[1] Clay McShane and Joel A. Tarr, “The Horse in the Nineteenth-Century American City,” in Beastly Natures: Animals, Humans, and the Study of History, ed. Dorothee Brantz (Charlottesville: University of Virginia Press, 2010), 239.

[2] Menno Schilthuizen, Darwin Comes to Town: How the Urban Jungle Drives Evolution (New York: Picador, 2018), 56.

[3] McShane and Tarr, “The Horse in the Nineteenth-Century American City,” 228.

[4] Roberto Marchesini, “Animals of the City,” Angelaki 21, no. 1 (2016): 80.

[5] Annabelle Sabloff, Reordering the Natural World: Humans and Animals in the City (Toronto: University of Toronto Press, 2001), 5.

[6] Marchesini, “Animals of the City,” 80, original emphasis.

[7] John Berger, “Why Look at Animals?” in About Looking (New York: Vintage, 1992), 3-28.

[8] Akira Mizuta Lippit, Electric Animal: Toward a Rhetoric of Wildlife (Minneapolis: University of Minnesota Press, 2000), 1, original emphasis.

[9] Lippit, Electric Animal, 187.

[10] Sabloff, Reordering the Natural World, 7.

[11] Derek Bousé, Wildlife Films (Philadelphia: University of Pennsylvania Press, 2000) and Cynthia Chris, Watching Wildlife (Minneapolis: University of Minnesota Press, 2006)

[12] Karin Brulliard and Keith McMillan, “Raccoon triumphs over skyscraper in a climb that captivated the internet, celebrates with cat food,” Washington Post, June 13, 2018, https://www.washingtonpost.com/news/animalia/wp/2018/06/12/a-raccoon-is-scaling-the-side-of-a-tall-skyscraper-and-its-incredibly-stressful/?utm_term=.f773f9a55ce2

[13] Rosalind Galt, “Cats and the Moving Image: Feline Cinematicity from Lumiere to Maru,” in Animal Life and the Moving Image, eds. Michael Lawrence and Laura McMahon (New York: Palgrave Macmillan, 2015), 43.

[14] Ceyda Torun, “Commentaries,” Kedi, DVD, directed by Ceyda Torun (New York: Oscilloscope, 2017).

[15] Charlie Wuppermann, “Commentaries,” Kedi, DVD, directed by Ceyda Torun (New York: Oscilloscope, 2017).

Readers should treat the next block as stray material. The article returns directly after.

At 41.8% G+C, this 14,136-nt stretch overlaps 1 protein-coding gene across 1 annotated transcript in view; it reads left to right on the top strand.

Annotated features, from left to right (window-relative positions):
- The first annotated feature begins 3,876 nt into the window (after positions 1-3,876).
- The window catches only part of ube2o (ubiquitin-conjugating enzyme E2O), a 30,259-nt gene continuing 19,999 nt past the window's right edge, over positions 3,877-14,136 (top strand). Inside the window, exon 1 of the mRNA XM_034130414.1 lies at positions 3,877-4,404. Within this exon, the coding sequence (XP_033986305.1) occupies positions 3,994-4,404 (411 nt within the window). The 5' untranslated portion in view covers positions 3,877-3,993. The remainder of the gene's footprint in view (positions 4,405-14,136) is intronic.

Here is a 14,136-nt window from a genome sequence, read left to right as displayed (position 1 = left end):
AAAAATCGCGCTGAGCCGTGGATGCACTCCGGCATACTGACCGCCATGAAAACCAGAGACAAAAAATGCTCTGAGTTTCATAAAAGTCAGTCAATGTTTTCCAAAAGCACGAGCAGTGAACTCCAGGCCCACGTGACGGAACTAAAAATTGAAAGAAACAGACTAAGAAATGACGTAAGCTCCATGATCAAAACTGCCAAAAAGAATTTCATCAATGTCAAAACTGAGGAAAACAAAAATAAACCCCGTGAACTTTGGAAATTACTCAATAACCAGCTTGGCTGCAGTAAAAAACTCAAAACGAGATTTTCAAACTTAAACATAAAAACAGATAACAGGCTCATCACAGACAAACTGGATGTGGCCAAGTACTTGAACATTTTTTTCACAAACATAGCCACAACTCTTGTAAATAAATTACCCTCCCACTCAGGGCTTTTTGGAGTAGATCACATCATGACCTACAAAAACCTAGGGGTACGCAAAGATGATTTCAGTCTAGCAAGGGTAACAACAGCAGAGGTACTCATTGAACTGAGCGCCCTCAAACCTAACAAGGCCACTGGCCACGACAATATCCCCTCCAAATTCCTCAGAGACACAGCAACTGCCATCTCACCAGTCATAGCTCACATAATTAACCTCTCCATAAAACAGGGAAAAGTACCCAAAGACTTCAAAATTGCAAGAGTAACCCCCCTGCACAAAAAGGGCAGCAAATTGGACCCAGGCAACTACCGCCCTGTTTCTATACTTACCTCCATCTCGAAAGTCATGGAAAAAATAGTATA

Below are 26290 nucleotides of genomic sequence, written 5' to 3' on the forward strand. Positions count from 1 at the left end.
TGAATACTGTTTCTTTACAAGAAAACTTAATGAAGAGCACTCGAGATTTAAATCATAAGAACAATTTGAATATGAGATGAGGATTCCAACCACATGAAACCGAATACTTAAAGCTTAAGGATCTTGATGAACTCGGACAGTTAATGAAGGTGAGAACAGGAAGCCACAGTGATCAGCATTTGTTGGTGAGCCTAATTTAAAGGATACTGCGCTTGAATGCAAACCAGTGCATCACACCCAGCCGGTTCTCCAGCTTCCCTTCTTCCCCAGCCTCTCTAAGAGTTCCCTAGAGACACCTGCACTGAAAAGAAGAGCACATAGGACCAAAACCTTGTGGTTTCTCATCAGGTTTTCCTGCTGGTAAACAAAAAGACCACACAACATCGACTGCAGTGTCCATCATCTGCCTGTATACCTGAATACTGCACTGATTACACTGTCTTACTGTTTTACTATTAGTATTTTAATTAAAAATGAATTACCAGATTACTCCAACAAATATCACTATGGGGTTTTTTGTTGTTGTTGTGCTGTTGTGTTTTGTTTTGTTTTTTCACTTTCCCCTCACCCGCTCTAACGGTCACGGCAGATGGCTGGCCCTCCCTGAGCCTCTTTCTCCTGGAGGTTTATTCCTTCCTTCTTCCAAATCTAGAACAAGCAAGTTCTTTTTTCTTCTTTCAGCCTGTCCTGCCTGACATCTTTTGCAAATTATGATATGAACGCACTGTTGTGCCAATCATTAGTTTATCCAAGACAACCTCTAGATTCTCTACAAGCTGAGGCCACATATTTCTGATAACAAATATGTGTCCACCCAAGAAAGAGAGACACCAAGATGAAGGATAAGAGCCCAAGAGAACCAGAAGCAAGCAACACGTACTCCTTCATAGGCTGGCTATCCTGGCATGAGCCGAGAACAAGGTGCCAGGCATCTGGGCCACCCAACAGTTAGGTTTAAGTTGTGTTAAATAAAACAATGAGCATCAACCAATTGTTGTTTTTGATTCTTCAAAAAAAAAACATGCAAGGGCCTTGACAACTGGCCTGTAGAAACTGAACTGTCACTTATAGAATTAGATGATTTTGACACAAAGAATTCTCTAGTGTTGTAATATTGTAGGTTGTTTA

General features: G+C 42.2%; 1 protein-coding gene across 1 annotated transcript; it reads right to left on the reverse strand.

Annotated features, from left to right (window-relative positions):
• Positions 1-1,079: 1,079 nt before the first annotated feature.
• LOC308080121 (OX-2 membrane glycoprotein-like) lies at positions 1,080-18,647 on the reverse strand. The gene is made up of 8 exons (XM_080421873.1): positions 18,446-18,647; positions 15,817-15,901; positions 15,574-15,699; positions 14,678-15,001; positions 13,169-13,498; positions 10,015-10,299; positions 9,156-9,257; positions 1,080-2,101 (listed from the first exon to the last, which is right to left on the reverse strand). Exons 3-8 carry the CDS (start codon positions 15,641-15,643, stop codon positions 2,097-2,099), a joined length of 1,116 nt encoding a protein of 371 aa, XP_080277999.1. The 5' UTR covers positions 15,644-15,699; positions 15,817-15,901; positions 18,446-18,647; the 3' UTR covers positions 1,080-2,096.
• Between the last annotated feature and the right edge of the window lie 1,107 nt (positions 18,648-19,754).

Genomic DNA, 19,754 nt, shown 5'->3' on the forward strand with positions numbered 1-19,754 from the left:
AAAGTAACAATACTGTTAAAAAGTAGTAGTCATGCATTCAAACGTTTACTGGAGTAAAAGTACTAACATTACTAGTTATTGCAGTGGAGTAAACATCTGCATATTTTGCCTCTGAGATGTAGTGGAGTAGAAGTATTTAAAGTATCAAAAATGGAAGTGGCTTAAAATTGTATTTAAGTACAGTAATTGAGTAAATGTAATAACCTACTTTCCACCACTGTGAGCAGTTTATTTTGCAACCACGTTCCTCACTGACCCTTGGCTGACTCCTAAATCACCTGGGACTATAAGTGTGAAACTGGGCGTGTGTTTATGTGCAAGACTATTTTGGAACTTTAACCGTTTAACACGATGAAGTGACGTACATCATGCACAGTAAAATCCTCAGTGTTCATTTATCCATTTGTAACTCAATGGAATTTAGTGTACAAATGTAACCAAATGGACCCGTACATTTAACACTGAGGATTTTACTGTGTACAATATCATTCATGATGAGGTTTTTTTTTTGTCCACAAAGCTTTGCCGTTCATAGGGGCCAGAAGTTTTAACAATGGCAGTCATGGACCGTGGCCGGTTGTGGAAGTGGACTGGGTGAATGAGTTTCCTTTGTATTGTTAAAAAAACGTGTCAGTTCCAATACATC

[16] Galt, “Cats and the Moving Image,” 43, 45.

[17] “Istanbul’s Love of Street Cats,” The Economist, last modified February 9, 2017, https://www.economist.com/prospero/2017/02/09/istanbuls-love-of-street-cats

[18] “Istanbul’s Love of Street Cats,” The Economist, last modified February 9, 2017, https://www.economist.com/prospero/2017/02/09/istanbuls-love-of-street-cats

[19] Darrell Hartman, “The Alley Cats of Istanbul,” The Paris Review, February 7, 2017, https://www.theparisreview.org/blog/2017/02/07/the-alley-cats-of-istanbul/

[20] Galt, “Cats and the Moving Image,” 47.

[21] Quoted in Galt, “Cats and the Moving Image,” 47.

[22] Peter Atkins, “Introduction,” in Animal Cities: Beastly Urban Histories, ed. Peter Atkins (Burlington, VT: Ashgate, 2012), 3.

[23] Jacob Gaboury, “Becoming NULL: Queer relations in the excluded middle,” Women & Performance 28, no. 2 (2018): 152.

[24] Steven Zeitchik, “The director of this movie about rats has some novel ideas about Trump and filmmaking,” Los Angeles Times, March 12, 2017, http://www.latimes.com/entertainment/movies/la-et-mn-theo-anthony-rat-film-interview-20170312-story.html

[25] Zeitchik, “The director of this movie,” n.p.

[26] Andrew Ross, The Chicago Gangster Theory of Life: Nature’s Debt to Society (New York: Verso, 1994), 99.

[27] Robert Park, Human Communities: Human Ecology and the City (Glencoe, IL: The Free Press, 1952), 254.

[28] Park, Human Communities, 14, 20.

[29] Ross, Chicago Gangster Theory of Life, 117.

[30] Curt Richter, “Rats, Man, and the Welfare State,” The American Psychologist 14, no. 1 (1959): 19.

[31] Richter, “Rats, Man, and the Welfare State,” 23.